By Sudat Pasqual –
The death of Philip Hughes caused by the impact of a bouncer while batting has started, it seems, an exploratory campaign by some to question the validity of keeping the bouncer as a legitimate delivery in cricket. Considering the horror of the incident, it is somewhat understandable the sentiment to take the bouncer out of cricket. Proponents of the ban argue that there is only one purpose to a bouncer; to hurt or maim a batsman. They say aiming for an opponent’s head maybe acceptable in boxing and ice hockey but not in cricket. Critics also say that even though the odds of a batsman dying as a result of getting hit by a bouncer is infinitesimal, the fact that tens of thousands of games of cricket is played across the globe each year and that number is likely to keep increasing substantially will raise the chance of a repeat of a Hughes’ type of incident. That argument is logical. Some have also suggested making the bouncer less bouncy. That is to amend the rules of the game to make balls bouncing above shoulder height of the batsman illegal. If these changes are implemented, the chance of a repeat of the Hughes incident will likely reduce. Cricket might become safer for batsman, but what will such a change do the game as a whole?
Those who have played the game competitively and those who love the game for its elegance of stroke play and traditions of civility also understand that the game of cricket has a raw physical side to it as well. Just as the delicate late cut of The Don could be admired and enjoyed by all, so could the lightning fast short pitched delivery bowled by a poker faced Michael Holding that rears at the batsman’s throat making him either take a panicked evasive action or take the willow to the ball in a counter-aggressive manner. Who amongst us who have seen clips of diminutive Alvin Kallicharran with his shirt unbuttoned almost to the navel, bare headed and front foot off the ground repeatedly hooking fearsome Dennis Lillee bouncers at the inaugural World Cup in 1975 will say that they didn’t secretly wish that they had a bit of Kalli in them? Who amongst us who have seen the footage of 45 year old bare headed Brian Close taking the ball on his body over and over from the fearsome West Indian pace battery of Holding, Roberts and Daniel for almost 3 hours can say that they were not inspired by the unadulterated bull-headed courage of the man? Is there anyone who was not moved to tears or close to when watching footage of Australian Rick McCosker batting with his fractured jaw held together by swatches of bandage at the Centenary Test of 1977? These acts cannot be compared on the same scale, but they are nevertheless what make Cricket such an intriguing and inspiring human experiment. Kallicharran’s exuberant extravagance and Close and McCosker’s gallantry and defiance would not have come into play if not for the existence of the bouncer and modern Cricket would be without three of its most cathartic sequences.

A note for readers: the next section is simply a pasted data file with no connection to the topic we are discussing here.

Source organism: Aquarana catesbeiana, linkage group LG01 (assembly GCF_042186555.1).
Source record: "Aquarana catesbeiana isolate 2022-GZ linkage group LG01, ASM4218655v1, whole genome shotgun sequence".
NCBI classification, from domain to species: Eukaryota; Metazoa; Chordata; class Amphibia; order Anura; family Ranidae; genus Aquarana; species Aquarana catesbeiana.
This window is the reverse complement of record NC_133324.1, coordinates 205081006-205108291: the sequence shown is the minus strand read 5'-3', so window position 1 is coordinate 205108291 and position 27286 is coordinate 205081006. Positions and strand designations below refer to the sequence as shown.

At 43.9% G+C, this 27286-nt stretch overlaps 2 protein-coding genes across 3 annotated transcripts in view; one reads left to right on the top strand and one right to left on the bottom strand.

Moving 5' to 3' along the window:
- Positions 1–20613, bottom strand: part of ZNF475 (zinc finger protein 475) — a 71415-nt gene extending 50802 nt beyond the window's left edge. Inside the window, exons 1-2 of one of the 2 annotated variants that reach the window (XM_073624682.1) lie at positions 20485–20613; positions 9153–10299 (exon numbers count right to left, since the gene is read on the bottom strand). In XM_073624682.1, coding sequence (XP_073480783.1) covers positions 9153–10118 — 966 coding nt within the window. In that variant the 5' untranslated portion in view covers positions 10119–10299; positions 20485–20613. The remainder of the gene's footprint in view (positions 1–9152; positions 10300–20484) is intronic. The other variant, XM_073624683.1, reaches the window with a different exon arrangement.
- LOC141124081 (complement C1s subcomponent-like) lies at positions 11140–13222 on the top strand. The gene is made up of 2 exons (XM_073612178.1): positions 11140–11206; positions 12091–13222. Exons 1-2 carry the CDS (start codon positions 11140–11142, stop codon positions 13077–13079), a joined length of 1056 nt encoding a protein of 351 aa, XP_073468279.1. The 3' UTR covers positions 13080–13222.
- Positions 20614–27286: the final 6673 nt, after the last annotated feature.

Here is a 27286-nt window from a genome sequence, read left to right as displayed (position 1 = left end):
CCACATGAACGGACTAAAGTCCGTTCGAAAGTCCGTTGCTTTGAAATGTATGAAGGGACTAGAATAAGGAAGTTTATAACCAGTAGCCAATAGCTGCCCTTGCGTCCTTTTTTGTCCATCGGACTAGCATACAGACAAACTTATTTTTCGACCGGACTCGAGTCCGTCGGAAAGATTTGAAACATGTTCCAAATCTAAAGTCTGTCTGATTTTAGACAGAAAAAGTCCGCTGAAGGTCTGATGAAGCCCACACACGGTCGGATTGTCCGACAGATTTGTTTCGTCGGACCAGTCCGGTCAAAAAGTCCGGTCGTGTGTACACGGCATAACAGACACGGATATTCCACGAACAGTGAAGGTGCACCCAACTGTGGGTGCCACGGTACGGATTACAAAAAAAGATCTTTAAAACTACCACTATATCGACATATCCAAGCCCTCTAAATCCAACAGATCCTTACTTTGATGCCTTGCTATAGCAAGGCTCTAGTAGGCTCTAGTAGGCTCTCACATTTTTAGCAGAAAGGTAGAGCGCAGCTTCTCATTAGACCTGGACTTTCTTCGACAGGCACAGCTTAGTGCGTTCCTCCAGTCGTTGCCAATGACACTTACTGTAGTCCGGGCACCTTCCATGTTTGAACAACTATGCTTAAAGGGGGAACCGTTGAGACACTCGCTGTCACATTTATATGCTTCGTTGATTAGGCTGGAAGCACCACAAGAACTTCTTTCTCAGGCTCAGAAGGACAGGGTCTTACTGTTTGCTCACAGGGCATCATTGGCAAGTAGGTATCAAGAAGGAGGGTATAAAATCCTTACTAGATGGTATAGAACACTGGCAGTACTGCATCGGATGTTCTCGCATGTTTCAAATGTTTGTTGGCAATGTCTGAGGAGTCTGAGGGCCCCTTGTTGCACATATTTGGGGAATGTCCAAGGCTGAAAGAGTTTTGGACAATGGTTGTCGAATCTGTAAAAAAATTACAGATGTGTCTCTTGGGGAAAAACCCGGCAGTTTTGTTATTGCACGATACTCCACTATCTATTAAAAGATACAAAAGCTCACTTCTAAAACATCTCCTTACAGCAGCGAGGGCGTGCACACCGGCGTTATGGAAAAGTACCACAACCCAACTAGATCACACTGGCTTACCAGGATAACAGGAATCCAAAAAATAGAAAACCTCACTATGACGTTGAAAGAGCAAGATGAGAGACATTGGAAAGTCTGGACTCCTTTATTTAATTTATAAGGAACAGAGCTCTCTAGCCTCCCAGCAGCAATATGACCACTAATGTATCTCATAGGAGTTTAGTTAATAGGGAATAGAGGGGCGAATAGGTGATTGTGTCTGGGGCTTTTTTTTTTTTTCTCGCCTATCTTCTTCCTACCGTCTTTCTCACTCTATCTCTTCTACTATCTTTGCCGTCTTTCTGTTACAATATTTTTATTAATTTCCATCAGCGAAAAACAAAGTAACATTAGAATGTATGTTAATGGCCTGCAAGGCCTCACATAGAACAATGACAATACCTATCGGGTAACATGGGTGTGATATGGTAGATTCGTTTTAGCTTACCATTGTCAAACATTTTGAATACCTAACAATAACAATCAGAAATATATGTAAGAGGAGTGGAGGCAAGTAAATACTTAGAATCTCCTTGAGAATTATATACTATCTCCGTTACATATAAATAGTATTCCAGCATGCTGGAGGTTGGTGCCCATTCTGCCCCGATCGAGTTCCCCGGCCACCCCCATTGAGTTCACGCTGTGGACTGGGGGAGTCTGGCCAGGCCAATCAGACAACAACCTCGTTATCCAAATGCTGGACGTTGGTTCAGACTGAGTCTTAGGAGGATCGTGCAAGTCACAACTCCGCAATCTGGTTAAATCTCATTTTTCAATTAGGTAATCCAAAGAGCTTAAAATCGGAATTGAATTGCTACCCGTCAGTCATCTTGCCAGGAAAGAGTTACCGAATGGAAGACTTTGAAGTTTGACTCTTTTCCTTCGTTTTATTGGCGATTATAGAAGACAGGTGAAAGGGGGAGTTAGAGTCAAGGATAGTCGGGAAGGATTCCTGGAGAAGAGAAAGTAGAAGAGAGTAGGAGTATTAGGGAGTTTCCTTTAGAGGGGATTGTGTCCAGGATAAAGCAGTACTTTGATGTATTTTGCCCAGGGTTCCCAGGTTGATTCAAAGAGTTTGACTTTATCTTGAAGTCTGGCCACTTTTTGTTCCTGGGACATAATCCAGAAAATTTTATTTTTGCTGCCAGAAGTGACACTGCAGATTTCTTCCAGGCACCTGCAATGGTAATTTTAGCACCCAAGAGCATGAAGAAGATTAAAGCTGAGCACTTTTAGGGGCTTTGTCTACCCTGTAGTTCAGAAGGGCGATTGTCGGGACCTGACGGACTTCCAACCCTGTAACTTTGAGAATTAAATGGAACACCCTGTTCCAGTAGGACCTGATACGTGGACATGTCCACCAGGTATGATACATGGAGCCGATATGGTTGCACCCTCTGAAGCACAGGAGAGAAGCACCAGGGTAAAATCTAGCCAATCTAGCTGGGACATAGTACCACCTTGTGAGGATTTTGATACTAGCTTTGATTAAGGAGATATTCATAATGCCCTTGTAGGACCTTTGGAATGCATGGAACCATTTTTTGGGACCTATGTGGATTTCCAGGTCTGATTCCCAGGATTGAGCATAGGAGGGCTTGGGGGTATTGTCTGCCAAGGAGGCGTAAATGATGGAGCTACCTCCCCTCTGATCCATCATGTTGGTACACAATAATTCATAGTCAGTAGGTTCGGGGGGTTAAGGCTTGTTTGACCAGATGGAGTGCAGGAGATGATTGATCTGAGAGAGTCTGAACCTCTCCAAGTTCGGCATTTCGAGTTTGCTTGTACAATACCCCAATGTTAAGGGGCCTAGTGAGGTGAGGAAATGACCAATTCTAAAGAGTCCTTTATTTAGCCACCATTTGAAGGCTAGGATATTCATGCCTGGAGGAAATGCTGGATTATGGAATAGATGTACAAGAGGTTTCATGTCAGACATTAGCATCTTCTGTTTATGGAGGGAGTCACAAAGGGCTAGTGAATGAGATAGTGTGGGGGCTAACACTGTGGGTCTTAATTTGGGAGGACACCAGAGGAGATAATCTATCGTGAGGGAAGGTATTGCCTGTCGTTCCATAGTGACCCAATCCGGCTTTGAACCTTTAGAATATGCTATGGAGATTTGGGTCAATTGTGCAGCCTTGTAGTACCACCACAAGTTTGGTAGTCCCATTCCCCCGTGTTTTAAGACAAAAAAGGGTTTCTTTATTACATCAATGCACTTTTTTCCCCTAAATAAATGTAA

The negative aspect of the bouncer will forever be etched in the minds of some because of what happened to Philip Hughes on that fateful day. Detractors of the bouncer will, rightfully say that Cricket must do all it can to prevent a repeat of such a tragic act.
Indeed Cricket should do all it can to make the game safer; without resorting to banning the bouncer.
In the last few decades, Cricket has made adjustments to make the game safer for those who play the game. If Brian Close were batting today, he would have the option of wearing a helmet, chest guard, thigh guard, abdominal guard, inner thigh pad and an arm guard. Brian Close the obdurate might turn them down as unnecessary and lily-livered, but the choice would be his. Ditto for Rick McCosker. Also, cricket pitches of today are covered from the elements during off play times unlike the days of Close and company and as a result are more batsmen friendly. It is also likely that helmet manufacturers will use the Hughes incident to make helmet more protective.
Considering, removing the bouncer from Cricket is unnecessary and would do irreparable harm to the game. If a child swimming in a public pool drowned as a result of a previously unknown heart ailment, would it be reasonable to demand the government to close all public pools?